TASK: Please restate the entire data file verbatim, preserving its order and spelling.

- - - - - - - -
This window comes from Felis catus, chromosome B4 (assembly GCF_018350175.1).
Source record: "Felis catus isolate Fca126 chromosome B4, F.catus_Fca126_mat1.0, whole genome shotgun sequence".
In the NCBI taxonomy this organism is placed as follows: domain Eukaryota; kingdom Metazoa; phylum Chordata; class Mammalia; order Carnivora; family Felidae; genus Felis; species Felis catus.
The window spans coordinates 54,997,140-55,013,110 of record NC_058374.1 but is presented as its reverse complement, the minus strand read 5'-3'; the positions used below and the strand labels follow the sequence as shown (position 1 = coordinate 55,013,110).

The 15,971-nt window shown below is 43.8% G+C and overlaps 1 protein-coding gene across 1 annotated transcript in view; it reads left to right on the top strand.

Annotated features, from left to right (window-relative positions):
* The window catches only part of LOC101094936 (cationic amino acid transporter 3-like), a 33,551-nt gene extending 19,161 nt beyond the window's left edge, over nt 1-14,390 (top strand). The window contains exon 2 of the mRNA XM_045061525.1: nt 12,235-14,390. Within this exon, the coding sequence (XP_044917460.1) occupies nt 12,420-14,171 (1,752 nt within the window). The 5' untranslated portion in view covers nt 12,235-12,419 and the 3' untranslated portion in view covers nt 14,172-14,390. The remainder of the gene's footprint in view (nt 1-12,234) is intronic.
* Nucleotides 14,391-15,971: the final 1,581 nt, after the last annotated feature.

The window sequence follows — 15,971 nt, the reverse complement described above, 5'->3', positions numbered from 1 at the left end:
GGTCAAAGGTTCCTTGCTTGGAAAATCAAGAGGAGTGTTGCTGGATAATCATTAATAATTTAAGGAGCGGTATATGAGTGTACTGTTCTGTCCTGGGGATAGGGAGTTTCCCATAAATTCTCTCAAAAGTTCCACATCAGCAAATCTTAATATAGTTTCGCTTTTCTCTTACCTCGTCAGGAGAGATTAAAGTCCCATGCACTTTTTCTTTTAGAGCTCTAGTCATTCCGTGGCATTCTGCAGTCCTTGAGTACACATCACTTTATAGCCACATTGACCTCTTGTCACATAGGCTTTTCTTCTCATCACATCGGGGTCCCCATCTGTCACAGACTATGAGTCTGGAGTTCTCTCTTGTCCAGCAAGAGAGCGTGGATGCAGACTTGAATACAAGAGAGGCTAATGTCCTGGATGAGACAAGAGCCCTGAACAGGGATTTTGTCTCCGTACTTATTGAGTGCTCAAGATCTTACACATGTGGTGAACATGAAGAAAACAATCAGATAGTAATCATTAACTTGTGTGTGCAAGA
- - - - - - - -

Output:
This window comes from Felis catus, chromosome B4 (assembly GCF_018350175.1).
Source record: "Felis catus isolate Fca126 chromosome B4, F.catus_Fca126_mat1.0, whole genome shotgun sequence".
In the NCBI taxonomy this organism is placed as follows: domain Eukaryota; kingdom Metazoa; phylum Chordata; class Mammalia; order Carnivora; family Felidae; genus Felis; species Felis catus.
The window spans coordinates 54,997,140-55,013,110 of record NC_058374.1 but is presented as its reverse complement, the minus strand read 5'-3'; the positions used below and the strand labels follow the sequence as shown (position 1 = coordinate 55,013,110).

The 15,971-nt window shown below is 43.8% G+C and overlaps 1 protein-coding gene across 1 annotated transcript in view; it reads left to right on the top strand.

Annotated features, from left to right (window-relative positions):
* The window catches only part of LOC101094936 (cationic amino acid transporter 3-like), a 33,551-nt gene extending 19,161 nt beyond the window's left edge, over nt 1-14,390 (top strand). The window contains exon 2 of the mRNA XM_045061525.1: nt 12,235-14,390. Within this exon, the coding sequence (XP_044917460.1) occupies nt 12,420-14,171 (1,752 nt within the window). The 5' untranslated portion in view covers nt 12,235-12,419 and the 3' untranslated portion in view covers nt 14,172-14,390. The remainder of the gene's footprint in view (nt 1-12,234) is intronic.
* Nucleotides 14,391-15,971: the final 1,581 nt, after the last annotated feature.

The window sequence follows — 15,971 nt, the reverse complement described above, 5'->3', positions numbered from 1 at the left end:
GGTCAAAGGTTCCTTGCTTGGAAAATCAAGAGGAGTGTTGCTGGATAATCATTAATAATTTAAGGAGCGGTATATGAGTGTACTGTTCTGTCCTGGGGATAGGGAGTTTCCCATAAATTCTCTCAAAAGTTCCACATCAGCAAATCTTAATATAGTTTCGCTTTTCTCTTACCTCGTCAGGAGAGATTAAAGTCCCATGCACTTTTTCTTTTAGAGCTCTAGTCATTCCGTGGCATTCTGCAGTCCTTGAGTACACATCACTTTATAGCCACATTGACCTCTTGTCACATAGGCTTTTCTTCTCATCACATCGGGGTCCCCATCTGTCACAGACTATGAGTCTGGAGTTCTCTCTTGTCCAGCAAGAGAGCGTGGATGCAGACTTGAATACAAGAGAGGCTAATGTCCTGGATGAGACAAGAGCCCTGAACAGGGATTTTGTCTCCGTACTTATTGAGTGCTCAAGATCTTACACATGTGGTGAACATGAAGAAAACAATCAGATAGTAATCATTAACTTGTGTGTGCAAGA